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Stephen Prince

Digital visual effects bridge art and science in ways that have expanded the expressive tools available to filmmakers. Digital imaging also has enlarged a domain for realism in cinema based on indexical and perceptual factors. Examining these factors, the article questions the visual skepticism that often surrounds discussion of visual effects in film studies. A conjunction of art and science has characterized cinema throughout its history, especially in the era of “philosophical toys” from which the medium originated. The article examines that era in light of what it suggests about digital imaging today and the aesthetic forms that it enables.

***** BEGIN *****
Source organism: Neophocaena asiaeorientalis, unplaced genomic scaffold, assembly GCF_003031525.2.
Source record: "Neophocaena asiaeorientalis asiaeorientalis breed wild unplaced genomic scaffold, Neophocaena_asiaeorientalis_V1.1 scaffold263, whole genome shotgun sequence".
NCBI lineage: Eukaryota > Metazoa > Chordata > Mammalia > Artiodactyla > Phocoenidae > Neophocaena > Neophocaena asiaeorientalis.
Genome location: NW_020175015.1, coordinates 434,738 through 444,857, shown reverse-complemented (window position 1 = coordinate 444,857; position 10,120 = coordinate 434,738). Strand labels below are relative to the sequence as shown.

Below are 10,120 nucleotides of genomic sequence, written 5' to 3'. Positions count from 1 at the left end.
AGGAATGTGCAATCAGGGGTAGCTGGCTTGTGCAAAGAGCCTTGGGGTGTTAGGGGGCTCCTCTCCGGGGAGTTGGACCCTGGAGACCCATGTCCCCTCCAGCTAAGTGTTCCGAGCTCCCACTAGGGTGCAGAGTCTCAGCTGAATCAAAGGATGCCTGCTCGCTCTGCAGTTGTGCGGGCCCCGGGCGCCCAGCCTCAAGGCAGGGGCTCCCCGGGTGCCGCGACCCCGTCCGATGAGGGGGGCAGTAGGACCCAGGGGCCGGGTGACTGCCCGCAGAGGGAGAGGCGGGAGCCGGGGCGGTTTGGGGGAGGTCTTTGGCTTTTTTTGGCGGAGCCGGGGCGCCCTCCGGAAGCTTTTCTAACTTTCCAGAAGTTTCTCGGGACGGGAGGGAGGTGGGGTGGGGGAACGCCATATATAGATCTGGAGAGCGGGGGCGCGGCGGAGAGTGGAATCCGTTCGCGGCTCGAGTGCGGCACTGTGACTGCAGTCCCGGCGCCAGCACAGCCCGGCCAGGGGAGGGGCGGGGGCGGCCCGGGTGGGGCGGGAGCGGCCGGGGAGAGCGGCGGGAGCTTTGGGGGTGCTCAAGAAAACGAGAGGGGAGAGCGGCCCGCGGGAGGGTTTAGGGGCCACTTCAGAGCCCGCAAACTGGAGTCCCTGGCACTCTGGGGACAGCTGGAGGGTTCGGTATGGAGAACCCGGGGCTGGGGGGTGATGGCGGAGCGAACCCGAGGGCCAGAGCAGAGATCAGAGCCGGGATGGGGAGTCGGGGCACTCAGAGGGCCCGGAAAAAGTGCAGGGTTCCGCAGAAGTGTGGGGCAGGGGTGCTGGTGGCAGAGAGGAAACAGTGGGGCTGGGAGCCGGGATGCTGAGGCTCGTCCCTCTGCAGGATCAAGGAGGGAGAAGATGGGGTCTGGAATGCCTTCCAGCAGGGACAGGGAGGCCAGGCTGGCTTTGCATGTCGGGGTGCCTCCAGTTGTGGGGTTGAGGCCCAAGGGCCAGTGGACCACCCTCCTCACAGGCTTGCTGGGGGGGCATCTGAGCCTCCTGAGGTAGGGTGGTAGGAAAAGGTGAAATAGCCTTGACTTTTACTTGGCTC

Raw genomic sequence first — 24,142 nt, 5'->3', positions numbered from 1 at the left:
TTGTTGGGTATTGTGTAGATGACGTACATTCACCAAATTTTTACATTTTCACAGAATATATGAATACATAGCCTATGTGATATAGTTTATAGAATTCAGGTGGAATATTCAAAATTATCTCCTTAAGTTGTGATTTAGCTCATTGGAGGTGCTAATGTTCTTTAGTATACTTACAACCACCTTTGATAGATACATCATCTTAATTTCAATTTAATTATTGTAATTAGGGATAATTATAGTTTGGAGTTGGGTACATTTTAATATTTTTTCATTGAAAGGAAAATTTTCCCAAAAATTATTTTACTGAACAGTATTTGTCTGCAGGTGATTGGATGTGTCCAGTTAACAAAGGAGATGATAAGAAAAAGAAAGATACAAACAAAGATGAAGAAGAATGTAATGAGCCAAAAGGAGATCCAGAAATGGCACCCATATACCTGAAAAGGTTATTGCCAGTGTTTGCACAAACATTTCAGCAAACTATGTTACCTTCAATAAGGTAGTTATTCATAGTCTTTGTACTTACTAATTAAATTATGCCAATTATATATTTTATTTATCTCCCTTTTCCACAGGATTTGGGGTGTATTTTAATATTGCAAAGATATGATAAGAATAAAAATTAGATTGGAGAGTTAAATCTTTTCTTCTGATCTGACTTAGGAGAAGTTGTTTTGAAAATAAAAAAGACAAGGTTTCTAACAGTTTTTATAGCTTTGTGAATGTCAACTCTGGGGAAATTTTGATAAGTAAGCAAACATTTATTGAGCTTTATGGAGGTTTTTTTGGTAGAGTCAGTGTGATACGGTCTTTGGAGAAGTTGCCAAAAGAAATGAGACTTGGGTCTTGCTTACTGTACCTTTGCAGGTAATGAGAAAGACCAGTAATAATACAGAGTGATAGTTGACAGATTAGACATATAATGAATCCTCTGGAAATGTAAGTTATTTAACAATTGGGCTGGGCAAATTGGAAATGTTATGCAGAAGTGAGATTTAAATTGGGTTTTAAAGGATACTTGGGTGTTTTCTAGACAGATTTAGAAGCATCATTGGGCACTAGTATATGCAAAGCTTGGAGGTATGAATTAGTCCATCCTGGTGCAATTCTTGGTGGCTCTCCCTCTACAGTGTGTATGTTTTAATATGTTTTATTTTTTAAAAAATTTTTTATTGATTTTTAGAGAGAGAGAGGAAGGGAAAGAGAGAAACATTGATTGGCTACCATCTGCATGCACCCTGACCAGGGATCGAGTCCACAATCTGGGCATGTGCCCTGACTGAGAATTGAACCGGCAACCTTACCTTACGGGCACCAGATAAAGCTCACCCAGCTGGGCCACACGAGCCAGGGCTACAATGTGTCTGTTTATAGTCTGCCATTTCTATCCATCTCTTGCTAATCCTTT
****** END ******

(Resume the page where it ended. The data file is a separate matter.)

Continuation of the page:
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Stephen Prince

When Sam Peckinpah turned over his raw footage for Ride the High Country

(1962) to the MGM studio editor, she declared that the material he had filmed

for the final gunfight was incompetent and that it could not be edited together

in a coherent way. Viewed today, the scene does not seem especially

transgressive in its treatment of continuity, but in that earlier period when

studio editing rules were more conservative, Peckinpah’s disregard for standardized

camera set-ups and conventional coverage perplexed and infuriated

MGM’s editor.